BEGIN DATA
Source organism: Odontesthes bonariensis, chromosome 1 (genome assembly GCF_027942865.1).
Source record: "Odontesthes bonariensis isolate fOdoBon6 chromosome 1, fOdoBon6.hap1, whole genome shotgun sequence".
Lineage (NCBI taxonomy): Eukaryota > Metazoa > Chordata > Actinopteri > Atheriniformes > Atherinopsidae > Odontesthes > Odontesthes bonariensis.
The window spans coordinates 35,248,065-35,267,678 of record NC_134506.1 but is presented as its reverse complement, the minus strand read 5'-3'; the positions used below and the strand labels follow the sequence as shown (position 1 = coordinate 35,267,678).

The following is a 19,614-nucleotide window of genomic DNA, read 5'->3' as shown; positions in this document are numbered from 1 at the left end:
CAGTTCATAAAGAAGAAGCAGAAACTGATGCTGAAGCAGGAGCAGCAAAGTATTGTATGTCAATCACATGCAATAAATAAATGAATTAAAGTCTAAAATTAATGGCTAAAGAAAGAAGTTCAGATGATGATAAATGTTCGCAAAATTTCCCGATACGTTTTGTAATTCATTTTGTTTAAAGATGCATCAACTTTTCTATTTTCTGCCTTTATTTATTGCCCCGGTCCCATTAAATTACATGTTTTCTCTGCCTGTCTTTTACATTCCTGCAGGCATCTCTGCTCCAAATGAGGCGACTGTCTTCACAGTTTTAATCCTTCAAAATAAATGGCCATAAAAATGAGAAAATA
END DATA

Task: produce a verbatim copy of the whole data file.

Source organism: Odontesthes bonariensis, chromosome 1 (genome assembly GCF_027942865.1).
Source record: "Odontesthes bonariensis isolate fOdoBon6 chromosome 1, fOdoBon6.hap1, whole genome shotgun sequence".
Lineage (NCBI taxonomy): Eukaryota > Metazoa > Chordata > Actinopteri > Atheriniformes > Atherinopsidae > Odontesthes > Odontesthes bonariensis.
The window spans coordinates 35,248,065-35,267,678 of record NC_134506.1 but is presented as its reverse complement, the minus strand read 5'-3'; the positions used below and the strand labels follow the sequence as shown (position 1 = coordinate 35,267,678).

The following is a 19,614-nucleotide window of genomic DNA, read 5'->3' as shown; positions in this document are numbered from 1 at the left end:
CAGTTCATAAAGAAGAAGCAGAAACTGATGCTGAAGCAGGAGCAGCAAAGTATTGTATGTCAATCACATGCAATAAATAAATGAATTAAAGTCTAAAATTAATGGCTAAAGAAAGAAGTTCAGATGATGATAAATGTTCGCAAAATTTCCCGATACGTTTTGTAATTCATTTTGTTTAAAGATGCATCAACTTTTCTATTTTCTGCCTTTATTTATTGCCCCGGTCCCATTAAATTACATGTTTTCTCTGCCTGTCTTTTACATTCCTGCAGGCATCTCTGCTCCAAATGAGGCGACTGTCTTCACAGTTTTAATCCTTCAAAATAAATGGCCATAAAAATGAGAAAATA